Editor in Chief: Moh. Reza Huwaida Thursday, January 18th, 2018

Afghanistan’s Diplomatic Approach

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Afghanistan’s Diplomatic Approach

The latest interview of Pakistan's former president Pervez Musharraf with David Bradley - owner of Atlantic Media Company at Washington idea forum, has prompted me write this article. Pakistani leaders and policy makers, giving interviews and making statements, regarding Afghanistan, should think seriously and responsibly about the relationship within the two neighboring countries.

In that interview Pervez Musharraf said that he believes that Afghanistan has become the source of a proxy battle between his country and India. General Musharraf, who led Pakistan from 1999 to 2008, should know very well that if that is the case so whose fault is it and who is to be blamed for that?

It was him who as president of Pakistan, head of the Pakistan armed force and ISI of that country and other Pakistani past and present leaders make their negative policies towards Afghanistan, which have created this kind of instable environment in the region.

I have met President Musharraf several times, in Islamabad when I was the minister of public works in Afghanistan in 2002. I have lots of respects for him and I believed that he was one of the best leaders in Pakistani military governments.

However, General Musharraf and some of his friends during his government must know that for the last 10 years, the promises that they have made to the Afghan Officials including President Karzai regarding their assistance for the development in security and progress of Afghanistan has not being fulfilled, and this is one of the issues that turns Afghans not to trust Pakistani leadership and its empty promises.

One of the important issues is Afghanistan and Pakistan Transit agreement which was signed in 1965 between the two countries is that in 1966 Pakistan did not fulfill its obligations of the agreement and in 1967 Afghanistan took the matter to International courts where the final decision was that Pakistan must fulfils its commitments on 1965 transit agreement.

On May 12 , 2002 in our meeting with President Musharraf , I and Sayyed Mustafa Kazimi (Shaeed) the then Minister of Commerce and Trade of Afghanistan and three other Afghan ministers, discussed Afghanistan and Pakistan transit agreement. After a long explanation and discussion, President Musharraf directed his Minister of commerce Mr. Razak and told him that It is Afghanistan's rights which they should fulfill our side of the agreement. He instructed his ministers to find ways of implementing the 1965 Transits Agreements with Afghanistan and he further instructed his minister of transportation that Pakistan should give more concessions on transporting Afghan transit goods from Pakistan ports to Afghanistan borders.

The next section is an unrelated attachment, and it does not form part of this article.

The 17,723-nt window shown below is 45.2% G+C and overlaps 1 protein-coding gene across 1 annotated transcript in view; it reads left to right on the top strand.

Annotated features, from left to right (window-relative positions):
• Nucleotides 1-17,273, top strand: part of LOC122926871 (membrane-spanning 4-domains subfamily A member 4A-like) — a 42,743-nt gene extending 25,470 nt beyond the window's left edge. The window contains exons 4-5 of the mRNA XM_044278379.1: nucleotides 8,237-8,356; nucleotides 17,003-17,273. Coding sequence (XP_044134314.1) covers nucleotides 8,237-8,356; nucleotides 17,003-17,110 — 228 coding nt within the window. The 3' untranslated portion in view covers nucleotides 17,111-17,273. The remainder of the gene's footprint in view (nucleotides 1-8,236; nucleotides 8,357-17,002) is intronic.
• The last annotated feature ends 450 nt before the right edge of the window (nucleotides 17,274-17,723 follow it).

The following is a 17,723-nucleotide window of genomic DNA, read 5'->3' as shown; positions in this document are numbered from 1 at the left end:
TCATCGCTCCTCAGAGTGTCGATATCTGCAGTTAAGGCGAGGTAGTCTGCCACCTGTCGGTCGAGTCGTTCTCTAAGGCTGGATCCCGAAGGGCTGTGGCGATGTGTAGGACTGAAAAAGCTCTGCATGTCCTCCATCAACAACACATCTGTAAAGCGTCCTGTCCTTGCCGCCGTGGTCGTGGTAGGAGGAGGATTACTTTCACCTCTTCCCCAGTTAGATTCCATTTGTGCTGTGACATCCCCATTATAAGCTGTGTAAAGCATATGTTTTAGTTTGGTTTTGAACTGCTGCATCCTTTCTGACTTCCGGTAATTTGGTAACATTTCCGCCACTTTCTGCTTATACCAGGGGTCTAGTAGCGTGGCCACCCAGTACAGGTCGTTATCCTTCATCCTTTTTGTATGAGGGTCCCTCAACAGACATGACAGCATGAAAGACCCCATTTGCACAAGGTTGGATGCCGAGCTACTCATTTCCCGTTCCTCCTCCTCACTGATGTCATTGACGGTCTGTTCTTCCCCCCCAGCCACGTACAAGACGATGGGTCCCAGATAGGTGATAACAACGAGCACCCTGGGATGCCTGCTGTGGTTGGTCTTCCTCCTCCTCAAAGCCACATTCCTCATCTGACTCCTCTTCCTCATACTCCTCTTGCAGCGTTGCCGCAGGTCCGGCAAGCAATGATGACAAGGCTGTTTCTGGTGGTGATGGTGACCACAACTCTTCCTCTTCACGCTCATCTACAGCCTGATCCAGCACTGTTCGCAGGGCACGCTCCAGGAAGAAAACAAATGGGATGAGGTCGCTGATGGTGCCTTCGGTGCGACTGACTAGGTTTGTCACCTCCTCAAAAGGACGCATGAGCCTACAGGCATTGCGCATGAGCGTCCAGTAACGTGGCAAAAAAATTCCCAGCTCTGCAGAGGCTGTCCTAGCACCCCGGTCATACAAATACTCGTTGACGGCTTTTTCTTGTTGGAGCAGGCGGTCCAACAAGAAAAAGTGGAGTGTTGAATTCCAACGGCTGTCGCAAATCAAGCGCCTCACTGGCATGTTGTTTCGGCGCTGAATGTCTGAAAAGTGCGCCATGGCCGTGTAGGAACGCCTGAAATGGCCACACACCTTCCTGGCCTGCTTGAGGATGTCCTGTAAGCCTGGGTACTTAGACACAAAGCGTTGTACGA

The question is, "Where are we now on the Transit issue?" Pakistan has not yet committed itself to the 1965 transit agreement.
President Musharraf should know that for Afghanistan's national interests Afghanistan's prime political objective has always been to keep foreign powers at arm's length, preventing any of them becoming too influential in Afghan affairs, with the exception of the last 33 years which had created uncertainty and confusions about the path of the Afghan politics in the region.

Afghanistan foreign policy before the Soviet invasion of Afghanistan was very much for its national interests such as security, economic, political and territorial Integrity. Its diplomatic policy was to play the foreign powers off, against each others to its own advantage.

General Musharraf should know that Afghanistan has never been in the business of dirty politics of playing the game of siding with one or another country against Pakistan as there has not been a need to do that and it is not for Afghanistan's national interests.

However an Afghanistan government has always placed great emphasis, upon the country's neutral and independence position. The reason of this natural and independent policy, of Afghanistan which was successful has been as the result of its long historical experience with foreign powers.

For more than a century Afghanistan, major worries were caused by the ambitions of Greater Britain and Russia and later on Soviet Union. The Russia was pressing from the Northwest Central Asia and Britain was advancing from East and South through India and now Pakistan.